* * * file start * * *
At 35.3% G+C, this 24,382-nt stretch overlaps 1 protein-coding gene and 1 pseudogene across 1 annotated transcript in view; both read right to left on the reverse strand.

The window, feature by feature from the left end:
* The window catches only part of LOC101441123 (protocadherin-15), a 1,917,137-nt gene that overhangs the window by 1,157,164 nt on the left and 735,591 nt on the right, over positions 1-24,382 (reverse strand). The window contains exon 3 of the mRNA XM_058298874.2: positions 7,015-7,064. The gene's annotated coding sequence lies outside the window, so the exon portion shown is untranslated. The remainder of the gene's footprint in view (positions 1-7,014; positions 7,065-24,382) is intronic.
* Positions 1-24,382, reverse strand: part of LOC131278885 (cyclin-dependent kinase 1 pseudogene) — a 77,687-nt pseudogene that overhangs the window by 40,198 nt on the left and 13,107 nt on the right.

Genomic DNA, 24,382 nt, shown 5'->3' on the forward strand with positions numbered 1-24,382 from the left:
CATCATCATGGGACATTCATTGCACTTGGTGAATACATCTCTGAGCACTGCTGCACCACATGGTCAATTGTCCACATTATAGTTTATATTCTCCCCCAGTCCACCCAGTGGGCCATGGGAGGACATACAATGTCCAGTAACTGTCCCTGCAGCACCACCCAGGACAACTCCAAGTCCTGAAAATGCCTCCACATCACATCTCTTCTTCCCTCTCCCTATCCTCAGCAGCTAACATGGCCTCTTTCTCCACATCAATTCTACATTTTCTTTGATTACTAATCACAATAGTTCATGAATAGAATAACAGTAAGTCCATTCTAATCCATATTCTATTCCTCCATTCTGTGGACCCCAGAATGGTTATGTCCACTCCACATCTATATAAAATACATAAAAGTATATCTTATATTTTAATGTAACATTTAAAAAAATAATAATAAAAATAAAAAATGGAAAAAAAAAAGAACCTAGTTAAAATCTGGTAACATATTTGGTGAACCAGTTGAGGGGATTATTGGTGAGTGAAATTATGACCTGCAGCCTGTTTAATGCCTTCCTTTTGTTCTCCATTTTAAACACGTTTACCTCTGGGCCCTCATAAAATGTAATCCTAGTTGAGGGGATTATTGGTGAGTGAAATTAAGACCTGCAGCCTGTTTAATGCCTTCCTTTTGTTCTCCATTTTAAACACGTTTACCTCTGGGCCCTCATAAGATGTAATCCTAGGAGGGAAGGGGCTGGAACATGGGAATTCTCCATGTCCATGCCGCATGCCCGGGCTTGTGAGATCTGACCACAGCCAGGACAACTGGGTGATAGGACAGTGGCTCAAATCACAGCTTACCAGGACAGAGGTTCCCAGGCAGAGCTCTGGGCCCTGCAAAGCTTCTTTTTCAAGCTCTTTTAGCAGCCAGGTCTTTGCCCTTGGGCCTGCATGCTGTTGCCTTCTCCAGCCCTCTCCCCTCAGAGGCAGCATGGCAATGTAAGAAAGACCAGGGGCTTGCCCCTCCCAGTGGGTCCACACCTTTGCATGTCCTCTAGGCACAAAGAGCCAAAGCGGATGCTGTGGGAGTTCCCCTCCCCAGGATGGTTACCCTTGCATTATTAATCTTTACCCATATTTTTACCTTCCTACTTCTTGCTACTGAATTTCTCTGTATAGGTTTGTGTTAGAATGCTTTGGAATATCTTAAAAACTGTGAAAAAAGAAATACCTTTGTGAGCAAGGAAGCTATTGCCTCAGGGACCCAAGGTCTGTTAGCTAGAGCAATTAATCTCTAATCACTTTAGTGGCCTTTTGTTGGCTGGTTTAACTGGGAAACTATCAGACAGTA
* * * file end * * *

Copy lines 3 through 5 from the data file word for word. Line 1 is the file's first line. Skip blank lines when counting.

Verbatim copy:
* The window catches only part of LOC101441123 (protocadherin-15), a 1,917,137-nt gene that overhangs the window by 1,157,164 nt on the left and 735,591 nt on the right, over positions 1-24,382 (reverse strand). The window contains exon 3 of the mRNA XM_058298874.2: positions 7,015-7,064. The gene's annotated coding sequence lies outside the window, so the exon portion shown is untranslated. The remainder of the gene's footprint in view (positions 1-7,014; positions 7,065-24,382) is intronic.
* Positions 1-24,382, reverse strand: part of LOC131278885 (cyclin-dependent kinase 1 pseudogene) — a 77,687-nt pseudogene that overhangs the window by 40,198 nt on the left and 13,107 nt on the right.

Genomic DNA, 24,382 nt, shown 5'->3' on the forward strand with positions numbered 1-24,382 from the left: